Last week, I was in Nashville for the second time in four months. The first was to photograph a conference, which combined with the bitter early December temperatures, gave me little time or inclination to roam around downtown.
Working on a freelance story, I didn't have much time on this trip and Mother Nature again was not cooperative. But I managed to sneak out just before 7 a.m. on a cloudy morning, just before rush hour and the rain arrived, and capture these photos on and around the strip known as Broadway.
Hope you enjoy these. To see more from this series, go to http://glenncook.virb.com/places.
Two freelance articles — one a feature on the state of the student press — appear in the new issue of American School Board Journal. To read the pieces, click on the links below.
Student Press (February 2018): Student journalists in 13 states have press freedoms and protections, but administrators in the rest continue to review and censor school-sponsored publications under a 29-year-old U.S. Supreme Court decision. But officials say the tide appears to be turning, at least in some areas.
Public Comments (February 2018): The public comment portion of any school board meeting can turn quickly into a communications debacle for the board and district. Over time, however, courts have ruled consistently that the public has a right to raise and air complaints during an open meeting, even when individual employees are named.
Over the past six months, I've had six freelance stories published in magazines, with more in the cue for 2018. Here's what I've been writing about:
Smooth Transition (January-February 2018): First-year interest groups, commonly known as FIGS, are designed to help college freshmen make a smooth transition into university life through a combination of classroom work and personalization. For international students, most of whom arrive on campus just prior to the start of classes, FIGs can help them learn to navigate the sometimes tricky transitions they encounter when moving to a new country. Written for International Educator.
Lone Star Strong (December 2017): An 11-page spread in American School Board Journal featuring more than 30 of my photographs and reporting on school district recovery efforts in the aftermath of Hurricane Harvey. The package also includes a 3-minute slideshow with a separate behind-the-scenes narrative about the story.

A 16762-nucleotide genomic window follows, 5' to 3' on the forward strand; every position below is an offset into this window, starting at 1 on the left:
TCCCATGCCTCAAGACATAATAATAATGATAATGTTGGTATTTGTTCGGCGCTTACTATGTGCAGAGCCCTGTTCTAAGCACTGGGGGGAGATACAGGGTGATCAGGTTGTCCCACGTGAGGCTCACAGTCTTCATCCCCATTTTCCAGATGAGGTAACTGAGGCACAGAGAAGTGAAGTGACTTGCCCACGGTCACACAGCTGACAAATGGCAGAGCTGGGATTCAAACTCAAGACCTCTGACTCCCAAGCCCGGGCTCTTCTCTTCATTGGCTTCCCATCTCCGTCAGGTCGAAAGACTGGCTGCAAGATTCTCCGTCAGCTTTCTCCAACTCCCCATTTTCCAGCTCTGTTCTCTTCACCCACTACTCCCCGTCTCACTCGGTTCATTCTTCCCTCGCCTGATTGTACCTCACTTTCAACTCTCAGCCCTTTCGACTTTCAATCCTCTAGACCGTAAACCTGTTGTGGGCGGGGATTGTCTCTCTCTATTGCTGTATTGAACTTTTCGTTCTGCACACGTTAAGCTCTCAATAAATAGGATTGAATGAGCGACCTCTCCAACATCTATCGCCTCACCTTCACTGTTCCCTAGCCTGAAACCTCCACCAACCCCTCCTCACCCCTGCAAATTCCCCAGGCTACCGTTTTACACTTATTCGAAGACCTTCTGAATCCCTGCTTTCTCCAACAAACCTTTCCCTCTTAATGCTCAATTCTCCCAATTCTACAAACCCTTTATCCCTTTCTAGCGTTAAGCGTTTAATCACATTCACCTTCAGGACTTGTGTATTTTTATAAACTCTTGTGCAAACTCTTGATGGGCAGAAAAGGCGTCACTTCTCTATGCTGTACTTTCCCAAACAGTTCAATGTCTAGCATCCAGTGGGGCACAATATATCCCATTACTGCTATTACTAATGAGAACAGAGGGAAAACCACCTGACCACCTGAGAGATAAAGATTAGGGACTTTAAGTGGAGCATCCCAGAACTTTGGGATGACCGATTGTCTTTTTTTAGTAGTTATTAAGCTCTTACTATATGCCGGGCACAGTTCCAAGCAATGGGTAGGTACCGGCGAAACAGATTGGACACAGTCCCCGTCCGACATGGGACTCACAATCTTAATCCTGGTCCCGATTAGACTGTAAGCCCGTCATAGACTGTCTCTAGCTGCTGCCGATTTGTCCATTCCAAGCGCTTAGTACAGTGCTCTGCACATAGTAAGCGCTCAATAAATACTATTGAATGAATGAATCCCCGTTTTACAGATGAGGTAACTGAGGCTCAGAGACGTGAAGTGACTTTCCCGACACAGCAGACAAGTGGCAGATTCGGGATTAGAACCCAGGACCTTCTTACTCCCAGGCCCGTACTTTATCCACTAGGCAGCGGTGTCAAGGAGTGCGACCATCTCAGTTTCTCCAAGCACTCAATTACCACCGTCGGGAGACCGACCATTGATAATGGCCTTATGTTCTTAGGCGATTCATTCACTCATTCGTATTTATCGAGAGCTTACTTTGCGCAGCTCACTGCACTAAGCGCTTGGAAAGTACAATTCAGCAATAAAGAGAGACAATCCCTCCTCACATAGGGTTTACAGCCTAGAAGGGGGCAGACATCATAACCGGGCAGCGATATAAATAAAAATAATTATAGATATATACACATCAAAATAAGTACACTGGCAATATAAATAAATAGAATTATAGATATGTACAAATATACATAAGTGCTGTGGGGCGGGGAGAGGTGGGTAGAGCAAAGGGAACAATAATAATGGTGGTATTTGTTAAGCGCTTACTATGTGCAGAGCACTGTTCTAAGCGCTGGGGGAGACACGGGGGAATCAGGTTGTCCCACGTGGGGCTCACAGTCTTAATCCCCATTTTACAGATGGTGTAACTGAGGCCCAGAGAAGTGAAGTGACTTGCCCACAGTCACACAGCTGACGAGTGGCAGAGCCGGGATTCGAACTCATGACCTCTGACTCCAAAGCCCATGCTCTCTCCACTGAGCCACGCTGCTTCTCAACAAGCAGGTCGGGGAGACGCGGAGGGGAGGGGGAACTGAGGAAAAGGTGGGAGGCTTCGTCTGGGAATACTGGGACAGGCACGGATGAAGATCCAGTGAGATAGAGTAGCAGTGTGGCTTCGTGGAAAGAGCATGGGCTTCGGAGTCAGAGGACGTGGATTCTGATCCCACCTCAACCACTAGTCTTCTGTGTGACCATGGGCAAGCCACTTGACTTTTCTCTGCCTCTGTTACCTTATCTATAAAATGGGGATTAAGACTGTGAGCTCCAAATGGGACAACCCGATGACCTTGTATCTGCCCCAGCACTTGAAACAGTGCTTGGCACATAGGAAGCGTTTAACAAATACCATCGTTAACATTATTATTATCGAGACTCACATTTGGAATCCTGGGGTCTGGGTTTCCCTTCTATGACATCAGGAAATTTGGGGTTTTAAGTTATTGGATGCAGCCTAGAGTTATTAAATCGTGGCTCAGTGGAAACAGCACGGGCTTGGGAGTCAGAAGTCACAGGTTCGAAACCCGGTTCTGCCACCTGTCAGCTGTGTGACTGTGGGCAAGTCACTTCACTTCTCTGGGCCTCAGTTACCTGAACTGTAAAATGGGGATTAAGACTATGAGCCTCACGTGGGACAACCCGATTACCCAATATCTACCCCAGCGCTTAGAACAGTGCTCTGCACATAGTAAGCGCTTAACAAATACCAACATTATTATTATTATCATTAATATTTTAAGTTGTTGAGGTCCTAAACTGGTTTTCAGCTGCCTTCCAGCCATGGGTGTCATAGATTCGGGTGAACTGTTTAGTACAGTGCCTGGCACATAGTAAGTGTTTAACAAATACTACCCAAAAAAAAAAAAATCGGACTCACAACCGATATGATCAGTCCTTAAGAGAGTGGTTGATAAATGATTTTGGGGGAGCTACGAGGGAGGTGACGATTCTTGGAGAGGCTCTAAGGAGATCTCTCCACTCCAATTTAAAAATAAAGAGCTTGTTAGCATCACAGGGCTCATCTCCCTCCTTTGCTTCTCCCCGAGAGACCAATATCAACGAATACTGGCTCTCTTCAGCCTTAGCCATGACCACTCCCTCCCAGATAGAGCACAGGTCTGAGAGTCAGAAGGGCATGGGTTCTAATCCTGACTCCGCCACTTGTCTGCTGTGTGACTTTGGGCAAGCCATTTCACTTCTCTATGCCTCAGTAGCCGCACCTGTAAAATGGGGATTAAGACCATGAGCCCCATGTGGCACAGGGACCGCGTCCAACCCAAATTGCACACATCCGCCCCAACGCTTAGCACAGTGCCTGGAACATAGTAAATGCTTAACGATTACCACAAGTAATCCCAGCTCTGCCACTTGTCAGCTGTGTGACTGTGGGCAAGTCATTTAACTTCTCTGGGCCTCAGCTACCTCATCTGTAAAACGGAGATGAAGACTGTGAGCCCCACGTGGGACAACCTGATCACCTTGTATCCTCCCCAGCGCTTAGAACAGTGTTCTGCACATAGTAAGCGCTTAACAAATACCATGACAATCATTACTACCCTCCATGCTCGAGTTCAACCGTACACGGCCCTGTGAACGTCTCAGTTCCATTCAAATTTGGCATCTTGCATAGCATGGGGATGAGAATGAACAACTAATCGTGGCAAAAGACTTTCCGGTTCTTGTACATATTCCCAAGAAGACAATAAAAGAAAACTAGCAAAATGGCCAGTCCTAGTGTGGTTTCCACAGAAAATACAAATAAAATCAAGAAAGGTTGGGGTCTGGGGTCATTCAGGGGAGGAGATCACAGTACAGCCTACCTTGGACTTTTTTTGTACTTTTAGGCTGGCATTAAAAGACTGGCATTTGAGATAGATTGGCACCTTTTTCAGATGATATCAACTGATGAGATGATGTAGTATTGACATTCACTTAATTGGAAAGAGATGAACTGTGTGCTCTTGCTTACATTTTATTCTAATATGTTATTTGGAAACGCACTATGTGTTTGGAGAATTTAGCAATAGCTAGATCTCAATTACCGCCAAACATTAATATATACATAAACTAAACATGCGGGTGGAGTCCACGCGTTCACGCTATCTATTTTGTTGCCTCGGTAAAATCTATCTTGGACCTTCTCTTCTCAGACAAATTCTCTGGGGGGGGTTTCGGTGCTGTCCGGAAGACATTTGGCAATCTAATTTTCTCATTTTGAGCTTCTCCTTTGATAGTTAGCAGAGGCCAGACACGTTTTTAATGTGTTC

Clearing a Path (November-December 2017): As growth in the number of international applications to U.S. colleges and universities falls, institutions are widening their recruitment efforts to include more students who may lack advanced English language proficiency. Many have turned to pathway programs to help ease the language transition and create opportunities for students to be successful. Published in International Educator.
Health Tracker (December 2017): Schools searching for ways to curb child obesity rates are turning to wearable devices and software that provide data on student health and fitness. And when the technology is used appropriately, it is working. Published in American School Board Journal.
Federal Shifts (October 2017): As districts become more invested and reliant on high-speed networks and Wi-Fi access to educate students, school board members need to be aware of how shifts at the federal level could affect the funding and long-term effectiveness of their technology programs. Published in American School Board Journal.
Supporting Staffing Success (July-August 2017): For small and midsize staffing companies that work with large numbers of temporary and contract employees, contracting with an outside provider to provide backend support ensures payroll is accurate, on time, and in compliance with local, state, and federal regulations. Published in Staffing Success.
On this day last year, I surprised my oldest son Nicholas on his birthday in Durham. Unfortunately I’m away in Nashville and can’t do so again as he turns 25.
25? How did that happen? I’m not sure, but I know how grateful I am to have developed such a solid, loving give-and-take relationship with this terrific young man. He’s undertaken a lot of changes over the past 365 days (engagement, working on a master’s degree, reclaiming his muse) and we have bonded in this past year like never before.
I love you, my son, and am so proud of you.
Since 2002, the year after we moved into our house, I've taken an annual Christmas morning photo of the kids. In the early years, the rule was we had to get it taken before they could make the run at the stockings and the tree. When they got older and started sleeping in the basement on Christmas Eve, we took it on those stairs.
So we have two photos to share, one from the first year and one from this morning. In the first, the kids were 10, 5, 5, and 5. (For those doing the math, Kate's birthday is on Wednesday, giving her the leg up on Ben and Emma again.) The second is of our three 20-year-olds; Nicholas and Conner will be here later this week.
Here's to celebrating with family and friends on this most blessed of holidays, plus the holiday card we (barely) sent out this year.
Since I was out of town yesterday, I didn't get a chance to pay homage to Fats Domino, one of the pioneers of rock and roll who died yesterday at age 89.
Like many people my age, I grew up on "Happy Days," and my first exposure to Fats' music was seeing Ron Howard do "I found my thrill..." on the show. Soon after, my dad played me the "real Fats" on one of his treasured, beaten up 45s that were stacked in the giant home stereo that could have doubled as a buffet stand.
Reading through various tributes this morning, a Facebook friend noted Fats' connection to Elvis Presley, which led to an interesting discussion on race and music. Presley was never a songwriter, but an interpreter of "all kinds" of music — white and black.